In “The Financial Benefits of Buying What You Love,” Carl Richards offers advice that he thinks may go against the grain: If you really love something and know you will get a lot of use out it, it is okay to buy something rather expensive. As you agonize over a pricey item, consider that if you love it and you’ll use it, you’ll save not only money but retain the cognitive and emotional energy you would have used to replace the thing once a year.
We would add the caveat: if you can afford it. Richards does advise readers to “buy” and not “charge” or “put on installment.”
As an example, Richards tells about deciding to buy a rather expensive bicycle. He bikes regularly and has kept that bicycle for 11 years. He contrasts this with people in his biking group who have purchased newer or better models in the same time that he has held onto the expensive bicycle that he loves.
Richards’ advice may seem to be the opposite of the idea that one will get more fulfillment out of spending money on experiences than on things…but perhaps it doesn’t. While the bicycle is a thing, Richards used it for bike riding experiences that he enjoyed. When we discussed the book Happy Money, we noted, “The authors point out that we are often happy with objects…until we see something that seems better.” This is what happened with Richards’ friends that continually want to get better bicycles. Richards himself spent big on one bicycle that he really loves. Part of the key to better spending is also knowing yourself.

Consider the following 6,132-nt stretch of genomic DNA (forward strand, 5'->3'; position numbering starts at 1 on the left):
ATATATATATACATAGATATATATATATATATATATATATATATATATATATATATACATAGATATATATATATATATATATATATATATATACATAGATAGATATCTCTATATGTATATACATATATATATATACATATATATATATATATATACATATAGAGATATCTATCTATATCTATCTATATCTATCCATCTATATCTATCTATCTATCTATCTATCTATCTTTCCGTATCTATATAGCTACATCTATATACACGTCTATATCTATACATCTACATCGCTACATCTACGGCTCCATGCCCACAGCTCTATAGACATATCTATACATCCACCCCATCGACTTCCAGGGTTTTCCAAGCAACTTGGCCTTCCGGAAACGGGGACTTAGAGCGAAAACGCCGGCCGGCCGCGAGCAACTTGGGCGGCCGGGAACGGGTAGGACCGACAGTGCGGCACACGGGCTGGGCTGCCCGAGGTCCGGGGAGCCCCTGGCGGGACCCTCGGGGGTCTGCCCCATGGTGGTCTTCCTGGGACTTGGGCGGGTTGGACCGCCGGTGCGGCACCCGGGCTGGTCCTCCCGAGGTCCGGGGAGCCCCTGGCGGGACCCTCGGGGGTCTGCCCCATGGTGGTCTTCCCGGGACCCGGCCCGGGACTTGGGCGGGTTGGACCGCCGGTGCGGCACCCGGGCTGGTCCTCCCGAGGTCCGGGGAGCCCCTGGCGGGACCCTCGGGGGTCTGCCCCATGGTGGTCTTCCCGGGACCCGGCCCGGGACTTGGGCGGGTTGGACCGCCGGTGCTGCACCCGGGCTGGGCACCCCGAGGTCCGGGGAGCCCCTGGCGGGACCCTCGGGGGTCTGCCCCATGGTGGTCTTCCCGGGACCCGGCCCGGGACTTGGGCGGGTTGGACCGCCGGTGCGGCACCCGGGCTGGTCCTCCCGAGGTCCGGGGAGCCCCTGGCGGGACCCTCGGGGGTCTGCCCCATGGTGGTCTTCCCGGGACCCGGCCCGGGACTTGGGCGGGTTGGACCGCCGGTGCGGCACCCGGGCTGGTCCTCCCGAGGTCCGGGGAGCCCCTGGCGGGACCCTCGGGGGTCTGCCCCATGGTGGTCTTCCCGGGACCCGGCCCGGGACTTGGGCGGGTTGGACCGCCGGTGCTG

Working with a professional may give you some perspective. A Fee-Only financial advisor knows that while the numbers need to add up, there is more to your life than facts and figures. Claire Emory, MBA, CFA, CFP, of Clarity Financial Planning is an advocate for your financial future and takes a holistic approach to your needs and goals. With strategic financial planning, you will be in a position to consider an expensive item that will serve you well.